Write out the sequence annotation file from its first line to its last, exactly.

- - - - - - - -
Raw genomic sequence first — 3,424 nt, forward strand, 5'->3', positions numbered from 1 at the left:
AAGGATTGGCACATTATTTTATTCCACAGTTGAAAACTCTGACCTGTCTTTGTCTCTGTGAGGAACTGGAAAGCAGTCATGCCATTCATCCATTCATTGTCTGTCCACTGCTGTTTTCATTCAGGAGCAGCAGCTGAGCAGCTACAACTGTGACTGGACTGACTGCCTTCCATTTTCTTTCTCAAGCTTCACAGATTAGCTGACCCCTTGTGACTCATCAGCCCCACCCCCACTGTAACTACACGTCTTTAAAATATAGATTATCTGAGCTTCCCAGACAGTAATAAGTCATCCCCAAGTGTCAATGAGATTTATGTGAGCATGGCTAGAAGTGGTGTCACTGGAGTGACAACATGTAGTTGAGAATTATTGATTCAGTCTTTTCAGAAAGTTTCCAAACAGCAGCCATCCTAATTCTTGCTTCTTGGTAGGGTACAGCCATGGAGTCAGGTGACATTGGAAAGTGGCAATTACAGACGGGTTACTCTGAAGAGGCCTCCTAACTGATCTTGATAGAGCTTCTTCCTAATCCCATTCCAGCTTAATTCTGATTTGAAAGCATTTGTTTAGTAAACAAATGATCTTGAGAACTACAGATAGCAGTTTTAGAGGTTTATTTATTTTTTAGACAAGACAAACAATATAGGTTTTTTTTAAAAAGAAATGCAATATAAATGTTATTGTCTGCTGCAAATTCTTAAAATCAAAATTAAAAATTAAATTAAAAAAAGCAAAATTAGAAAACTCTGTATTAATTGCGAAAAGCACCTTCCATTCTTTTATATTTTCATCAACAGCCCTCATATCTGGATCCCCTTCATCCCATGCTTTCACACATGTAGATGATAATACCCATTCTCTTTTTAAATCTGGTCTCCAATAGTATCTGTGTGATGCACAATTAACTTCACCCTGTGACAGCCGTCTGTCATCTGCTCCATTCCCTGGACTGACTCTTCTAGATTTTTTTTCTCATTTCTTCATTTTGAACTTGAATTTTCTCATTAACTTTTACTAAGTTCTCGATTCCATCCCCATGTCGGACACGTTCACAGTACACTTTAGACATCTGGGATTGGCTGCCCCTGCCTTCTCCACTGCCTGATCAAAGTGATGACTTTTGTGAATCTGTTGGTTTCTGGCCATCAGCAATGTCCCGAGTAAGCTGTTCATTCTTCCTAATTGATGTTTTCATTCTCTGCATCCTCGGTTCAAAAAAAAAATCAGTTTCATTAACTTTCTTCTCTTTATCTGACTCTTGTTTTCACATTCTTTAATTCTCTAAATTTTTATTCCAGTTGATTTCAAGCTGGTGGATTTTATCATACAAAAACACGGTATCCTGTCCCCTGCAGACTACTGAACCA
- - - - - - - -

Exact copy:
Raw genomic sequence first — 3,424 nt, forward strand, 5'->3', positions numbered from 1 at the left:
AAGGATTGGCACATTATTTTATTCCACAGTTGAAAACTCTGACCTGTCTTTGTCTCTGTGAGGAACTGGAAAGCAGTCATGCCATTCATCCATTCATTGTCTGTCCACTGCTGTTTTCATTCAGGAGCAGCAGCTGAGCAGCTACAACTGTGACTGGACTGACTGCCTTCCATTTTCTTTCTCAAGCTTCACAGATTAGCTGACCCCTTGTGACTCATCAGCCCCACCCCCACTGTAACTACACGTCTTTAAAATATAGATTATCTGAGCTTCCCAGACAGTAATAAGTCATCCCCAAGTGTCAATGAGATTTATGTGAGCATGGCTAGAAGTGGTGTCACTGGAGTGACAACATGTAGTTGAGAATTATTGATTCAGTCTTTTCAGAAAGTTTCCAAACAGCAGCCATCCTAATTCTTGCTTCTTGGTAGGGTACAGCCATGGAGTCAGGTGACATTGGAAAGTGGCAATTACAGACGGGTTACTCTGAAGAGGCCTCCTAACTGATCTTGATAGAGCTTCTTCCTAATCCCATTCCAGCTTAATTCTGATTTGAAAGCATTTGTTTAGTAAACAAATGATCTTGAGAACTACAGATAGCAGTTTTAGAGGTTTATTTATTTTTTAGACAAGACAAACAATATAGGTTTTTTTTAAAAAGAAATGCAATATAAATGTTATTGTCTGCTGCAAATTCTTAAAATCAAAATTAAAAATTAAATTAAAAAAAGCAAAATTAGAAAACTCTGTATTAATTGCGAAAAGCACCTTCCATTCTTTTATATTTTCATCAACAGCCCTCATATCTGGATCCCCTTCATCCCATGCTTTCACACATGTAGATGATAATACCCATTCTCTTTTTAAATCTGGTCTCCAATAGTATCTGTGTGATGCACAATTAACTTCACCCTGTGACAGCCGTCTGTCATCTGCTCCATTCCCTGGACTGACTCTTCTAGATTTTTTTTCTCATTTCTTCATTTTGAACTTGAATTTTCTCATTAACTTTTACTAAGTTCTCGATTCCATCCCCATGTCGGACACGTTCACAGTACACTTTAGACATCTGGGATTGGCTGCCCCTGCCTTCTCCACTGCCTGATCAAAGTGATGACTTTTGTGAATCTGTTGGTTTCTGGCCATCAGCAATGTCCCGAGTAAGCTGTTCATTCTTCCTAATTGATGTTTTCATTCTCTGCATCCTCGGTTCAAAAAAAAAATCAGTTTCATTAACTTTCTTCTCTTTATCTGACTCTTGTTTTCACATTCTTTAATTCTCTAAATTTTTATTCCAGTTGATTTCAAGCTGGTGGATTTTATCATACAAAAACACGGTATCCTGTCCCCTGCAGACTACTGAACCA